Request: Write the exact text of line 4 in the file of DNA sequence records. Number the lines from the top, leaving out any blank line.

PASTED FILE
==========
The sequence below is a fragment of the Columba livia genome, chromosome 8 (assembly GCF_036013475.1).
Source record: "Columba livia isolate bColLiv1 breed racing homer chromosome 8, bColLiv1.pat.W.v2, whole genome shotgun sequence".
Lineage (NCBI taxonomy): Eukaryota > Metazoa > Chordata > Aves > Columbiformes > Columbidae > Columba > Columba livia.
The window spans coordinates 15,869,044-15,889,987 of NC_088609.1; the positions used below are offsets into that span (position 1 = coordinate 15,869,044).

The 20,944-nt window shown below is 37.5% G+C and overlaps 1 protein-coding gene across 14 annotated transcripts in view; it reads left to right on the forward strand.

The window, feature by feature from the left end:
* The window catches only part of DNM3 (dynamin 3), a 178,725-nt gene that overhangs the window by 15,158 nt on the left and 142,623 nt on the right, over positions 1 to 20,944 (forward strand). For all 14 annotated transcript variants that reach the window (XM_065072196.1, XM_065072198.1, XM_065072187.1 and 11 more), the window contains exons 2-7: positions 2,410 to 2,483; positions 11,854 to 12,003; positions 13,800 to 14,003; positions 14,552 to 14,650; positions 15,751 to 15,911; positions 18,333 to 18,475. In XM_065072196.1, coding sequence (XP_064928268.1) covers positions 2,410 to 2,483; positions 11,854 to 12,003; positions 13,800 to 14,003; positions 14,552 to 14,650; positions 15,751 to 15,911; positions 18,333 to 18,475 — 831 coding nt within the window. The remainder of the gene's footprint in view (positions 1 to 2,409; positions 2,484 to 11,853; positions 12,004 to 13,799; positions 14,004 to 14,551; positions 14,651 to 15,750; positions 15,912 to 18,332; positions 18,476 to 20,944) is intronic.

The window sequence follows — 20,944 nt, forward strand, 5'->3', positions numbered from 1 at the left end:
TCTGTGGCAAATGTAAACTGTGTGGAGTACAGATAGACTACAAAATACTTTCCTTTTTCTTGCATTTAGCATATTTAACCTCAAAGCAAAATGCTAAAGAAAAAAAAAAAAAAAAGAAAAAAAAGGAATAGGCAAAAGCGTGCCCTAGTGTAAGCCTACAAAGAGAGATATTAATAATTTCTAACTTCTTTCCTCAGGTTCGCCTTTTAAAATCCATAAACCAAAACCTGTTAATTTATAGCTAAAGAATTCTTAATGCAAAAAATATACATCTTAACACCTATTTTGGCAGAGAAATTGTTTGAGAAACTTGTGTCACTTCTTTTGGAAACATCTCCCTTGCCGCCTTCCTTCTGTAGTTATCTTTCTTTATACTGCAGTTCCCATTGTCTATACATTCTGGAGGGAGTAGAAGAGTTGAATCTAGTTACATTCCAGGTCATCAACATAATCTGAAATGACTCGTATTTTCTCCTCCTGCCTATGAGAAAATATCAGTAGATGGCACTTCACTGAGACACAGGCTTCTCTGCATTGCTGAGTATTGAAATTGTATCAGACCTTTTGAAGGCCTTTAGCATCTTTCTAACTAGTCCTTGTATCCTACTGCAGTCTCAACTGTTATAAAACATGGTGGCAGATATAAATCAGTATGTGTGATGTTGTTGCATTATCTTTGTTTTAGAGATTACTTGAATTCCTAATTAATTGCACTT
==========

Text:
The window spans coordinates 15,869,044-15,889,987 of NC_088609.1; the positions used below are offsets into that span (position 1 = coordinate 15,869,044).